I get the feeling that surgeons like control (now now, don’t get testy; takes one to know one). “Management” sounds much better than “control,” so I guess that’s why they use the former, but I was really blown away by how much of surgery is patient, uh, management. And it’s my favorite part of the surgical rotation so far. I expected to just be in the operating room for 12 hours a day (sometimes it’s close to that), and wash my hands of patients once they’re stable in the recovery room, but the surgeon takes a patient from pre-op and diagnosis all the way to recovery and discharge from the hospital.
One of the neatest parts of surgery, says my attending (and I agree), is the fact that in surgery, you get to make a diagnosis, and then see if you were right. You see a patient acting a certain way, with a certain set of signs and symptoms, and you make an educated guess that their gall bladder is inflamed. So you open them up, go in, and see if your pre-operative diagnosis matches your post-op diagnosis.
The other great thing about surgery is that there’s really a limited number of things you’re really worried about. As opposed to internal medicine, where you’re trying to manage 20,000 chronic diseases with 30,000 medications to treat them, surgeons seem to care about, in order that I’m thinking of them: infection, farting, pooping, blood clots, fluids/dehyrdation, peeing, nutrition, vital signs, and walking around. If you’ve ever had an inpatient surgery, you have been asked these questions. Over, and over, and over, and over, and over again, by the medical student, the intern, the resident, the chief resident, the nurse, and the attending. We cheer if you pass wind, we applaud when you eat all of your meal, and we scold when you lay in bed all day.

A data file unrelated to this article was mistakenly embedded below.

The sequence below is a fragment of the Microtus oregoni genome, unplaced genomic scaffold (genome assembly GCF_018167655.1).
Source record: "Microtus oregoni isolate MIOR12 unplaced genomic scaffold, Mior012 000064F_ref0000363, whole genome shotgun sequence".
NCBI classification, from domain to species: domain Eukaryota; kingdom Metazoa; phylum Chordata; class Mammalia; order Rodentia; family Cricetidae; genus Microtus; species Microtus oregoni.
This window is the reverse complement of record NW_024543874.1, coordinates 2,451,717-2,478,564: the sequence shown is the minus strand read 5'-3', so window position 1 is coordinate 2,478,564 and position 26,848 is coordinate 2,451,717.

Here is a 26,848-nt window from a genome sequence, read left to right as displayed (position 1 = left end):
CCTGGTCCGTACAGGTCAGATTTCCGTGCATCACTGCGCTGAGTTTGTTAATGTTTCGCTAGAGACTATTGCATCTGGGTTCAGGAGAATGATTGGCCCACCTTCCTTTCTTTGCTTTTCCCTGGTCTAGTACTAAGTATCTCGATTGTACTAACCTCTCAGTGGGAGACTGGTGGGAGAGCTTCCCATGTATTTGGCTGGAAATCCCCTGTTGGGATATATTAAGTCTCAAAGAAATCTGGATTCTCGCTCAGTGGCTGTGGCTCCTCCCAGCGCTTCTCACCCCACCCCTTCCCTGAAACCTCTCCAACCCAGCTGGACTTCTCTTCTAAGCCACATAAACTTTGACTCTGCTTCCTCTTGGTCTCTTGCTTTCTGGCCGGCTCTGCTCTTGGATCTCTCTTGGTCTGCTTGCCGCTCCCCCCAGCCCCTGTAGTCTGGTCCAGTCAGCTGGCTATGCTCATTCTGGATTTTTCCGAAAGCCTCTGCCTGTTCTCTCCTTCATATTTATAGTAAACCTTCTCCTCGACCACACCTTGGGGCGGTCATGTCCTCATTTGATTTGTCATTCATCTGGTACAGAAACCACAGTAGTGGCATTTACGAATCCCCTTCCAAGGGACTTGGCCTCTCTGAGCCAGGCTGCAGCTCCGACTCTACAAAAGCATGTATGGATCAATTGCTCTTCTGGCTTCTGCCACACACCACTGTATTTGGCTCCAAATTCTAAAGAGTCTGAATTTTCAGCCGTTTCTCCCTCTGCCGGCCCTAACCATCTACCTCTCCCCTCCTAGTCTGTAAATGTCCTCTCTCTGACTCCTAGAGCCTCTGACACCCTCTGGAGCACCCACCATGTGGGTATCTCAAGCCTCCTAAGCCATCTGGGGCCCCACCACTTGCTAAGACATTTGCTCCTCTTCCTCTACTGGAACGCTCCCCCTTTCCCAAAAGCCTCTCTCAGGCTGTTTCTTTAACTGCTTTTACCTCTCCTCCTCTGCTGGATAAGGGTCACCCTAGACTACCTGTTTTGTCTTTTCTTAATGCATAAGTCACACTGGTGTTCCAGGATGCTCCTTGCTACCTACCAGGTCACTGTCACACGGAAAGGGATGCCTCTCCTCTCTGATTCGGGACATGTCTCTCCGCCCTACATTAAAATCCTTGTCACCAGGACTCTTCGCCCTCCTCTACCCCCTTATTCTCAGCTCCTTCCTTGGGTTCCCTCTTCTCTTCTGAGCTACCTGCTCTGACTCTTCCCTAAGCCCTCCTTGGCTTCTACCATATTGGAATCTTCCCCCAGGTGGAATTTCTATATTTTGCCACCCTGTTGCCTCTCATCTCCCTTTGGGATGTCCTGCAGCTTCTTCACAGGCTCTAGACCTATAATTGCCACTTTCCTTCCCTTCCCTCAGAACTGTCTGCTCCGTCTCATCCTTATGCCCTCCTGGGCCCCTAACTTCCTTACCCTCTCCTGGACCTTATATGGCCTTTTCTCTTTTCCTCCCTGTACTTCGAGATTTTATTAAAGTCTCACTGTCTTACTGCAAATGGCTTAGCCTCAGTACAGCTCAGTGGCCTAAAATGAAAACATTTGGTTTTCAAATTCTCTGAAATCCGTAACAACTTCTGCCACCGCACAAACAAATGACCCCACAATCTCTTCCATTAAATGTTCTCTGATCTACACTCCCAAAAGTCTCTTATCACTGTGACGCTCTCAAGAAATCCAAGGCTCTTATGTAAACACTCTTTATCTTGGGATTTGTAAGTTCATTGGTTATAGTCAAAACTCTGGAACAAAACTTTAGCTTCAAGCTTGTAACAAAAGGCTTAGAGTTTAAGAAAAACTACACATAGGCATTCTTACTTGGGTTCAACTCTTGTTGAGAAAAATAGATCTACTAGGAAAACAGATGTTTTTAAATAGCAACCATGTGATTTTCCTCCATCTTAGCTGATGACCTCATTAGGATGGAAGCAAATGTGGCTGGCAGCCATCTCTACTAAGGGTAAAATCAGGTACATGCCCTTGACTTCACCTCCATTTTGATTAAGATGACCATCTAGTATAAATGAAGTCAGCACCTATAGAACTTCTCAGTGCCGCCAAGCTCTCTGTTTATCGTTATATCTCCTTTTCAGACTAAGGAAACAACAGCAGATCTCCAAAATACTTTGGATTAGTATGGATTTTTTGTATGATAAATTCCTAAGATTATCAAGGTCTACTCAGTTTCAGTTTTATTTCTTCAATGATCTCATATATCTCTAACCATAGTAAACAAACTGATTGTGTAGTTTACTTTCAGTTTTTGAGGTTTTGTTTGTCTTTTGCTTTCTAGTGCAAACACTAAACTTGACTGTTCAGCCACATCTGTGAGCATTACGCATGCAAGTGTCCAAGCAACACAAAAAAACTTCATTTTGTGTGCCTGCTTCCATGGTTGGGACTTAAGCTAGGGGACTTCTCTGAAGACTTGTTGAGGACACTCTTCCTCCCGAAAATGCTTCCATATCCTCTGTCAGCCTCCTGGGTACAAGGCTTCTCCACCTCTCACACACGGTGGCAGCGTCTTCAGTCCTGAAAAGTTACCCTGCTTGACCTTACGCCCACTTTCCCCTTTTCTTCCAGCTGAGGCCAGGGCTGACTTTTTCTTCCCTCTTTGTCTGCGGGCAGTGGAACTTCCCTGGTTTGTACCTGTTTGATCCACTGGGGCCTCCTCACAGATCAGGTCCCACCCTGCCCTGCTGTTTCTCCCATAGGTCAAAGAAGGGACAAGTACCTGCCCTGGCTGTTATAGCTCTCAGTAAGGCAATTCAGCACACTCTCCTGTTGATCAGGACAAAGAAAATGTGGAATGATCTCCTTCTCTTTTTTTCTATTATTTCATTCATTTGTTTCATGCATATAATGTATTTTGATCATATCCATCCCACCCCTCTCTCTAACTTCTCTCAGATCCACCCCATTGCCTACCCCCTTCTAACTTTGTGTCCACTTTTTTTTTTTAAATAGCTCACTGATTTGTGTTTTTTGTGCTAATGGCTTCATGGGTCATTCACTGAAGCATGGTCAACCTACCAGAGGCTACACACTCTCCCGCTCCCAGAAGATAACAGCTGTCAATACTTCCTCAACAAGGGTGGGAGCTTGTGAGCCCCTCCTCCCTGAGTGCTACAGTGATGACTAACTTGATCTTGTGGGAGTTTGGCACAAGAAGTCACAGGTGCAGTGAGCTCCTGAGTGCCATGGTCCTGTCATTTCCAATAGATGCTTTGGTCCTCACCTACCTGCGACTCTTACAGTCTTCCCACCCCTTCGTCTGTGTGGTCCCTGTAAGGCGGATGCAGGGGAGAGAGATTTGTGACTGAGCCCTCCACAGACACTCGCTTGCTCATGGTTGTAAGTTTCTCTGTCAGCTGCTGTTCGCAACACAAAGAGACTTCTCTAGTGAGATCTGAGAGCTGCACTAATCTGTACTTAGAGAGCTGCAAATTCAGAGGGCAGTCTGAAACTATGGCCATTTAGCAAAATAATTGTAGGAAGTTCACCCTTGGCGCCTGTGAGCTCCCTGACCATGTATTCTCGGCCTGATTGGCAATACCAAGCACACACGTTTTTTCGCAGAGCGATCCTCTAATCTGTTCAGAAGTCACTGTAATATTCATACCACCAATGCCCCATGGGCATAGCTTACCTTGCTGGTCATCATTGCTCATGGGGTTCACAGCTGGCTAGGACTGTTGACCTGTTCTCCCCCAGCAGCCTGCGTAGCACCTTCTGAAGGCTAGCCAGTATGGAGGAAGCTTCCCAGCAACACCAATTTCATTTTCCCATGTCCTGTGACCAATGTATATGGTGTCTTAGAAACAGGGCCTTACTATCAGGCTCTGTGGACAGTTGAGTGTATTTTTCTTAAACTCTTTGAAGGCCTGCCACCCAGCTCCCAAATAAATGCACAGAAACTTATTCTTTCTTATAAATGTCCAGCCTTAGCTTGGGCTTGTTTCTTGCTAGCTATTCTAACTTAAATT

This is not to say that a patient’s other medical problems are unimportant or ignored; many times a disease can affect something on the above list: diabetes can complicate nutrition, medications can complicate bowel movements, and so on. I think if surgeons had the time, they’d try to help manage a patient’s mental health status, or their heart disease, or their kidney failure, but sometimes the daylight’s wasting and there’s 10 other patients that require your management, too.
The cutting itself is pretty fun too-when you’re allowed to do anything. The medical student’s role is usually reserved for observing, being pimped (asked questions rapid-fire by a resident or attending), suctioning, retracting and, if you’re lucky, suturing incisions closed at the end. During the first week, you’re no help anyway: your sense of awe at the human body leads to an inevitable puddle of drool that collects at the bottom of your mask. I remember the first time I saw laparoscopic surgery (where they use a camera to look in the abdomen), and I was Simply. Blown. Away.
Next when I was invited to stick my hand in an open patient and feel a liver, a spasming colon, the aorta, and then the beating heart, it was almost too sci-fi to be real. This is a person. MY HAND IS INSIDE A PERSON! I’M INSIDE A PERSON AND THEIR HEART IS HITTING MY HAND! Does their heart have any idea this is going on? This whole surgery thing? That it has a HAND next to it?
And then the seriousness of it all comes down at you like an anvil from 100 feet above. The fragility of life is taken to a whole new level when something starts bleeding during your first surgery, even a little bit, and you think to yourself, “Holy shit. This guy could die. Right now. On this table.” It’s even stranger when you take care of the patient after their surgery, and you think to yourself, “My hand was inside you.”
I’m going to stop all this “hand inside you” crap now because I’m starting to feel a rectal exam joke coming on.